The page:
The tower is made mostly of brick with a cast iron shell. The conical tower is 136 feet tall with a second order, Frensel light (the original light is no longer lit and the lenses are at the base of the tower for the public to view). The top third of the tower is painted black and the lower two-thirds is painted white. A fog horn was not installed. The only sound signal is a large bell.
Currently, a rotating light is in place to mimic the original lamp in the lighthouse. It is turned on at dusk and rotates brightly through the night. While not bright enough for navigation, it provides night visitors to the island the feel of an operating lighthouse. When operational, the Hunting Island Lighthouse was visible for 17 miles. Historic records from March 1890 note that the Lighthouse was complete,”including one of the larger sized fire proof oil light houses.”
The lighthouse as seen from the beach, June 2009
Construction started in 1859, but was set back as the tower was destroyed during the Civil War in 1862. Major George H. Elliot is credited with the 1860s development of what is known as the “segmented cast-iron” light house design. In the United States, two were constructed: the Hunting Island Lighthouse and subsequently Florida’s Cape Canaveral Light. Hunting Island Lighthouse was designed to be disassembled and moved if required. It consists of cast-iron sections, each weighing up to 1200 pounds which are bolted together to form the shell. the shell is lined with brick, which constitutes the main load-bearing structural element.
Erection commenced in 1873, and was completed in 1875. With its 167 steps that lead to an impressive observation deck, the Hunting Island Lighthouse has handsomely built cast and wrought iron staircase, railings and support beams that were fashioned by the Phoenix Iron Works company of Philadelphia. The Lighthouse was first located on the northern portion of Hunting Island, South Carolina, but severe beach erosion threatened the light station and its structures. By 1888 it was reported that the Atlantic Ocean high tide had reached within 35 feet of the keeper’s house. As a result, the Lighthouse, the keeper’s home and two other structures were relocated a mile away in 1889 to their present locale.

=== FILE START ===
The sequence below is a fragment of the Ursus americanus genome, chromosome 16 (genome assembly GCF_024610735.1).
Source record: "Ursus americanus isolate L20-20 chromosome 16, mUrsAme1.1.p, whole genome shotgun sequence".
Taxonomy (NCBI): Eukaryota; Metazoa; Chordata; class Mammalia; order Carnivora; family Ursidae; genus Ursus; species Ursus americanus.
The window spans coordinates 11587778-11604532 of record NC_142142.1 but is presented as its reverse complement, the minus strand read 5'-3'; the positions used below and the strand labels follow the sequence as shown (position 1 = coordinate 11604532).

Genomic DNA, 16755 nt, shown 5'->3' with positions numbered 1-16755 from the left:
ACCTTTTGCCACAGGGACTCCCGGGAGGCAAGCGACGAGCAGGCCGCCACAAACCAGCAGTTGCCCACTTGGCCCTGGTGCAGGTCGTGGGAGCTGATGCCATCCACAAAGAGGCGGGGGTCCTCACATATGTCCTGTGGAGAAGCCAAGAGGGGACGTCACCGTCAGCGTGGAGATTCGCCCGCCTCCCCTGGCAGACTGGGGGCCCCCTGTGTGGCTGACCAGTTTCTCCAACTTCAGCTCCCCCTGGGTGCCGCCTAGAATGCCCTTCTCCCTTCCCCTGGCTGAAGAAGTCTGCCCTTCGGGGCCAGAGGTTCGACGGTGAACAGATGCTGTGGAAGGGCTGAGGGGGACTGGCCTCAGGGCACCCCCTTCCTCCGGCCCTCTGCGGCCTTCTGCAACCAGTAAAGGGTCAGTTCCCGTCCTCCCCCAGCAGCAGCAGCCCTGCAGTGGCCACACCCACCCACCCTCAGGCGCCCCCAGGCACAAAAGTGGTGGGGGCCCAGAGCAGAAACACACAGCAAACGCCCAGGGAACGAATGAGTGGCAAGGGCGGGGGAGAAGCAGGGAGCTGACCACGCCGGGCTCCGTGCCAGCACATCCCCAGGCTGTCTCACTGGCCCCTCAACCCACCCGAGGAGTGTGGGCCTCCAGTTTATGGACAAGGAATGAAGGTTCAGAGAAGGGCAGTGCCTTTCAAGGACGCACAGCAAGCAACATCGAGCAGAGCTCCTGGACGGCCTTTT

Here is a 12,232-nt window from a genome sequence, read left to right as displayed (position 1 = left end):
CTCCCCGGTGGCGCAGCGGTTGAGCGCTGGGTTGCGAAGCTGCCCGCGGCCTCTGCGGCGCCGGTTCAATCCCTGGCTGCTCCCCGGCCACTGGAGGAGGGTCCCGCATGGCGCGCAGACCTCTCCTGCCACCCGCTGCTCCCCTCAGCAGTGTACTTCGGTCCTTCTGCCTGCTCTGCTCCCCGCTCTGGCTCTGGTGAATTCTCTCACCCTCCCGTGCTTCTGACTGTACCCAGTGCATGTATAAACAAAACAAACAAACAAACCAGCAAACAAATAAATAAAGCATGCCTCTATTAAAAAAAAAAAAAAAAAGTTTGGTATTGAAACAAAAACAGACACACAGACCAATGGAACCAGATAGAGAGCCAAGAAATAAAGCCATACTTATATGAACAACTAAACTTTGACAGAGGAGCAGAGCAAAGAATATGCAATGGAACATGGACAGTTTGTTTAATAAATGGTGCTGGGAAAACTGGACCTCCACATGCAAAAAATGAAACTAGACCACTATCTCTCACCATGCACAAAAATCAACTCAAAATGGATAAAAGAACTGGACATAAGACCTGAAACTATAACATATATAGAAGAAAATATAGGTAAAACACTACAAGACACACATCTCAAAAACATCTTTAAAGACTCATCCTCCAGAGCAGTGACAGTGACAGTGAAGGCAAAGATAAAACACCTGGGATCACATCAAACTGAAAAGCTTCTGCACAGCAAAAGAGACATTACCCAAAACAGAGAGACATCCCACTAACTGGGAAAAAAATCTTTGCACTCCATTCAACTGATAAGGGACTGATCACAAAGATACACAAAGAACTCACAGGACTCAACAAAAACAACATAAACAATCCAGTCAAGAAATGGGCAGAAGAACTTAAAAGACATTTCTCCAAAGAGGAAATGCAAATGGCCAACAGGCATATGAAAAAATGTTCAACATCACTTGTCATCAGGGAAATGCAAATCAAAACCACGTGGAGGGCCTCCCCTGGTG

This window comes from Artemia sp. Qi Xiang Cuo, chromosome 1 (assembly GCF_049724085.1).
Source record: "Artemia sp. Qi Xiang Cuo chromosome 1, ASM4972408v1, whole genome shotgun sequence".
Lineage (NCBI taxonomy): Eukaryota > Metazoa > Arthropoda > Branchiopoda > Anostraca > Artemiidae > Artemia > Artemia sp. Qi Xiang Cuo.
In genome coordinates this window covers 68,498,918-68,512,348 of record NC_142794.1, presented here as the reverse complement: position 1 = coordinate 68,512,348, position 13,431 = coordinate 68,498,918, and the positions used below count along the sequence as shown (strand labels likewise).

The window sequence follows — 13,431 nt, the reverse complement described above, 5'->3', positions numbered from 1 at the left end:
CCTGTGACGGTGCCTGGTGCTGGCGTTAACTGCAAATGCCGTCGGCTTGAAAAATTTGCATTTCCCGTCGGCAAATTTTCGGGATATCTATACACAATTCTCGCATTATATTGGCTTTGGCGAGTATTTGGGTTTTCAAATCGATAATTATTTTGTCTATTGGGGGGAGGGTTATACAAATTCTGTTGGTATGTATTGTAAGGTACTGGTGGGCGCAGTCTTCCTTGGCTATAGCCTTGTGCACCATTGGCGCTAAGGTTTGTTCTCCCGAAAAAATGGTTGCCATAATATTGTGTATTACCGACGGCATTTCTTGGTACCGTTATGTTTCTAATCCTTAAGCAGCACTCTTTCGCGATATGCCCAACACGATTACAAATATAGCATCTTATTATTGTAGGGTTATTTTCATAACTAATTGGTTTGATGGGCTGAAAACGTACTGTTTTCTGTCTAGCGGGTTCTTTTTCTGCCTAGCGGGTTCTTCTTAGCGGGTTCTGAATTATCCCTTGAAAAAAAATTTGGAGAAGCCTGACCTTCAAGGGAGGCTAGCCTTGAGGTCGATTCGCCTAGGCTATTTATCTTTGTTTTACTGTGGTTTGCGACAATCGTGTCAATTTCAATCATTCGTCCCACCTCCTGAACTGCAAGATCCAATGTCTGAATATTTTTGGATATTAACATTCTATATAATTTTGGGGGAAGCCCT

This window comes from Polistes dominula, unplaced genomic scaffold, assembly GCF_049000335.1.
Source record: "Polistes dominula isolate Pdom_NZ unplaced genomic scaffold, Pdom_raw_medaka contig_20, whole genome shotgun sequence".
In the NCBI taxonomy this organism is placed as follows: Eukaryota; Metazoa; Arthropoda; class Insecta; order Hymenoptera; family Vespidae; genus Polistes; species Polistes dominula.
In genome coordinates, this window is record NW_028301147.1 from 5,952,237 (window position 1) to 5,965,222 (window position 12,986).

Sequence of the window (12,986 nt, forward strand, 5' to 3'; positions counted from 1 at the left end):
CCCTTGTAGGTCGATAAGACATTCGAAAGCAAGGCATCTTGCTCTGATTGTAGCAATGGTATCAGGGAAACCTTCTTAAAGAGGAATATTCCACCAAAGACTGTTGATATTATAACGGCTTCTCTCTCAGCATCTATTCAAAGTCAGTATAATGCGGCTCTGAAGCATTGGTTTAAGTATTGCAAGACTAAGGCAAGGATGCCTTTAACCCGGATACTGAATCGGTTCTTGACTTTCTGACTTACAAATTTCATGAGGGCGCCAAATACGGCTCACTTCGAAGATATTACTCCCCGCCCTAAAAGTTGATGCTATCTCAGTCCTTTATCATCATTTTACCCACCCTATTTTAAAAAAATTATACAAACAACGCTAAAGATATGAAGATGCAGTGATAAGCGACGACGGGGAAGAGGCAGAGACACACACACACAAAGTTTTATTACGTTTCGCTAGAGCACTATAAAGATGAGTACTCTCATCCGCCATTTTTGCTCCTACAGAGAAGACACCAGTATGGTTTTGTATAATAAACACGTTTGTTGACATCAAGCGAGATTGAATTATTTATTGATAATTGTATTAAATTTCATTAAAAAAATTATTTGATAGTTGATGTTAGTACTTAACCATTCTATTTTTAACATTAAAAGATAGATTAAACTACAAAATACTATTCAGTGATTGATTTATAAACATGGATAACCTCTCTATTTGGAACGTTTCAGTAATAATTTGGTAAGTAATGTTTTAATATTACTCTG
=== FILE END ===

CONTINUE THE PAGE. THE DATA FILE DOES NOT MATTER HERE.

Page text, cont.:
At the time of the 1893 Sea Islands Hurricane the Hunting Island Lighthouse functioned as a sanctuary for some passengers aboard the steamer “City of Savannah I” which had been forced onto the shoals. The Lighthouse continued operation until deactivation in 1933. It was listed in the National Register of Historic Places in 1977 as reference #70000561. In 2009, celebrations were held in honor of the lighthouse’s 150th year anniversary.
As part of Hunting Island State Park, the tower remains open to the public. Continued remodelling of the tower is made possible by South Carolina funding and a small charge per visitor to the tower.
In May 2003 the lighthouse was closed after rust had comprised the structural integrity of several of its cast-iron stairs. Repairs lasted for over 18 months, and included fixing cracked stairs, as well as the installation of steel brace reinforcements. The silvery-grayish braces stand in stark contrast to the black cast-iron stairs, which in turn allows visitors to distinguish between the original structural components and the more recent modifications aimed at protecting the Lighthouse historic integrity.
^ Hunting Island Light House State Park Historical Marker Information, August 2006
Friends of Hunting Island State Park Lighthouse Page
Lighthouse friends article
The Internet Public Library
NPS Inventory of Historic Light Stations – Wisconsin
Information and illustrations about Hunting Island Lighthouse by artist/author Roger Bansemer
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Lighthouses of South Carolina
Bloody Point Range Lights Bulls Bay Light Castle Pinckney Light Cape Romain Lighthouses Charleston Light Combahee Bank Light Fort Ripley Shoal Light Fort Sumter Range Lights Georgetown Light Haig Point Range Lights Harbour Town Light Hilton Head Range Rear Light Hunting Island Light Morris Island Light Parris Island Range Lights Sullivan’s Island Range Lights
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The Lowcountry of South Carolina
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Categories: Lighthouses on the National Register of Historic Places | Lighthouses in South Carolina | Beaufort County, South Carolina | National Register of Historic Places in South Carolina
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